Book Reviews

Book Review: The Making of Modern Economics

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The Making of Modern Economics: The Lives and Ideas of the Great Thinkers by Mark Skousen (Armonk, N.Y.: M.E. Sharpe, 2001); 485 pages; $25. IN THE EARLY DECADES OF THE 19TH CENTURY, Thomas Carlyle was the first one to call economics “the dismal science.” He considered the study of the market economy “dismal” because it emphasized individualism and freedom of association ... [click for more]

Book Review: The Burden of Bad Ideas

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The Burden of Bad Ideas by Heather Mac Donald (Chicago, Ill.: Ivan R. Dee, 2000); 242 pages; $26. WE HAVE ALL HAD our share of bad ideas. Most of the time, we discard them before acting on them, but when we do act on a bad idea, we usually realize quickly that it was ... [click for more]

Book Review: Regulation without the State

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Regulation without the State ... The Debate Continues by John Blundell and Colin Robinson (London: Institute of Economic Affairs, 2000); 93 pages; $15. ALMOST 40 YEARS AGO, free-market economist and Nobel Laureate Milton Friedman published a short book entitled Capitalism and Freedom (1962). At a time during which Keynesian economics and the popularity of the interventionist-welfare state were still on the ... [click for more]

Book Review: Government: Whose Obedient Servant?

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Government: Whose Obedient Servant? A Primer in Public Choice by Gordon Tullock, Arthur Seldon, and Gordon L. Brady (London: Institute of Economic Affairs, 2000); 184 pages; $15. IN SPITE OF THE COLOSSAL DISASTER of socialism throughout the world and the corrupt inefficiencies and distortions caused by the interventionist-welfare state, virtually every country in the world clings to various elements of these ... [click for more]

Book Review: Revolutionary Language

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Revolutionary Language by David C. Calderwood (Lincoln, Neb.: iUniverse.com, Inc., 1999); 324 pages; $13.95. AN IMPORTANT but little-known battle between the forces of statism and the forces of liberty of the early 1990s pitted the “law-enforcement” community and national security paranoiacs against one man who happened to believe that people ought to be ... [click for more]

Book Review: Basic Economics

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Basic Economics: A Citizen’s Guide to the Economy by Thomas Sowell (New York: Basic Books, 2000); 366 pages; $30. WHEN ADAM SMITH completed his criticisms of mercantilism, the 18th-century system of government planning and control, in The Wealth of Nations, he expressed a deep pessimism that the free-trade ideal that he had defended, instead of the regulated economy, would ever be ... [click for more]

Book Review: Global Fortune

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Global Fortune: The Stumble and Rise of World Capitalism edited by Ian Vasquez (Washington, D. C.: Cato Institute, 2000); 295 pages; $18.95 cloth; $9.95 paperback. IN SEPTEMBER 2000, David Henderson, a prominent free-market economist in Great Britain, delivered the annual Wincott Lecture at the Institute of Economic Affairs (IEA) in London. His theme was “Anti-Liberalism 2000.” Henderson detailed the wide and ... [click for more]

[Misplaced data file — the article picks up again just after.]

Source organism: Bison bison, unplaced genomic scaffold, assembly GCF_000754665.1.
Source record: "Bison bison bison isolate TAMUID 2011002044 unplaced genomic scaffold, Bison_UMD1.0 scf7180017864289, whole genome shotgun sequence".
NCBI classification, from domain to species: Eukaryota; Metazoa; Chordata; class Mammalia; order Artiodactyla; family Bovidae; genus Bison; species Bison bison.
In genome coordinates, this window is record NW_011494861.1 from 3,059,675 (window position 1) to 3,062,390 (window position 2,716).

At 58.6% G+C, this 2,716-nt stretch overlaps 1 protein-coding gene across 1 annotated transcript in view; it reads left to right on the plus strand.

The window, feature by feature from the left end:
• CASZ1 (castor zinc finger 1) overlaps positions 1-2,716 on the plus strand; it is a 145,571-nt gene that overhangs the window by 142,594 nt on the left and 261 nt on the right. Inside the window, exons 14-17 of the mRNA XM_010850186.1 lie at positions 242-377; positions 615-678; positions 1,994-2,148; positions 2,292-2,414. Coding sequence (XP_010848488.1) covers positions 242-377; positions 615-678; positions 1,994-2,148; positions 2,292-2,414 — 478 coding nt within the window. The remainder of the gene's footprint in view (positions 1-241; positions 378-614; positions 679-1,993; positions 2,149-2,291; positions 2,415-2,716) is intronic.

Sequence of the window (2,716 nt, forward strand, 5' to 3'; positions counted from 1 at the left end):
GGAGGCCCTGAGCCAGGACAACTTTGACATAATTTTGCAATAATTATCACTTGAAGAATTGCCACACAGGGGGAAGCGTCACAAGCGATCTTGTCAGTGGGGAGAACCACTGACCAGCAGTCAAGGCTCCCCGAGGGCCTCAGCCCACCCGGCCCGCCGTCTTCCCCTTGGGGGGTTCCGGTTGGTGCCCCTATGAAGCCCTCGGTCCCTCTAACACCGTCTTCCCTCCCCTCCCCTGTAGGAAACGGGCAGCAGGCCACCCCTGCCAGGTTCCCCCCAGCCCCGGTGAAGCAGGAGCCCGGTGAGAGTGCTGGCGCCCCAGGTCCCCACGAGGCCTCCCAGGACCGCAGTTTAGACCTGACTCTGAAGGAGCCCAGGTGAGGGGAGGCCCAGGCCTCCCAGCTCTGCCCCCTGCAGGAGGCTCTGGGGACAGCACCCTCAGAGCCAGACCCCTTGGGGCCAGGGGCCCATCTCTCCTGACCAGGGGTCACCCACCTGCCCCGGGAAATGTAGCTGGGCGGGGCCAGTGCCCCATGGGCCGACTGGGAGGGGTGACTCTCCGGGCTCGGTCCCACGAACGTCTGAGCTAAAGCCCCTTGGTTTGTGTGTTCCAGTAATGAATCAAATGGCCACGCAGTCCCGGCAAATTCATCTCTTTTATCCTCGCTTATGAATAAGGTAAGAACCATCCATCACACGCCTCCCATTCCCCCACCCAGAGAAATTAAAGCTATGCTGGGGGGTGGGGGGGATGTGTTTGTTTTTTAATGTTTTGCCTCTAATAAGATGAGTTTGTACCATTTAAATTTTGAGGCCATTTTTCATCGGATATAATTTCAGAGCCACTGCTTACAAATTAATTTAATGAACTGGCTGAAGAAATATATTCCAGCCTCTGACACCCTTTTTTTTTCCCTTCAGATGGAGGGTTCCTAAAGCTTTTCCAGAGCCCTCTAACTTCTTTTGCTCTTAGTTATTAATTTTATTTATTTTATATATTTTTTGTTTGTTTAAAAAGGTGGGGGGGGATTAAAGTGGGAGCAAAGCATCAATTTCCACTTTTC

Book Review: The Mystery of Capital

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The Mystery of Capital: Why Capitalism Triumphs in the West and Fails Everywhere Else by Hernando de Soto (New York: Random House, 2000); 243 pages; $24.95. CONSIDER THE TERM “the Third World.” Most people probably would conjure up in their minds the image of tens of millions of poverty-stricken people living in Asia, Africa, and South America possessing no means for ... [click for more]

Book Review: Feeling Your Pain

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Feeling Your Pain: The Explosion and Abuse of Government Power in the Clinton-Gore Years by James Bovard (St. Martin’s Press, 2000); 426 pages; $26.95. WHEN THE HISTORY of the last decade of the 20th century is written sometime in the future, chroniclers of the 1990s will probably, at first, be tempted to emphasize the apparent triumphs of freedom around ... [click for more]

Book Review: The Faces of Janus

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The Faces of Janus: Marxism and Fascism in the Twentieth Century by A. James Gregor (New Haven, Conn.: Yale University Press, 2000); 240 pages; $30. IN 1947, Austrian economist Ludwig von Mises published a short book entitled Planned Chaos. He analyzed and put into perspective the intellectual and ideological forces that had been at work in the Western world since the ... [click for more]

Book Review: When in the Course of Human Events

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When in the Course of Human Events: Arguing the Case for Southern Secession by Charles Adams (Lanham, Md.: Rowman & Littlefield, 2000); 255 pages; $24.95. IN HER 1924 BOOK Free Trade and Peace in the Nineteenth Century, Helen Bosanquet pointed out, The conflict between Free Trade and Protection was one of the chief causes of the great Civil War.... Interests ... [click for more]

Book Review: The Tyranny of Good Intentions

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The Tyranny of Good Intentions: How Prosecutors and Bureaucrats Are Trampling the Constitution in the Name of Justice by Paul Craig Roberts and Lawrence M. Stratton (Roseville, Calif.: Prima Publishing, 2000); 240 pages; $24.95. IT OFTEN SEEMS that liberty is only really appreciated when it is either directly threatened or has been lost. In the 1930s, when liberty was challenged by ... [click for more]
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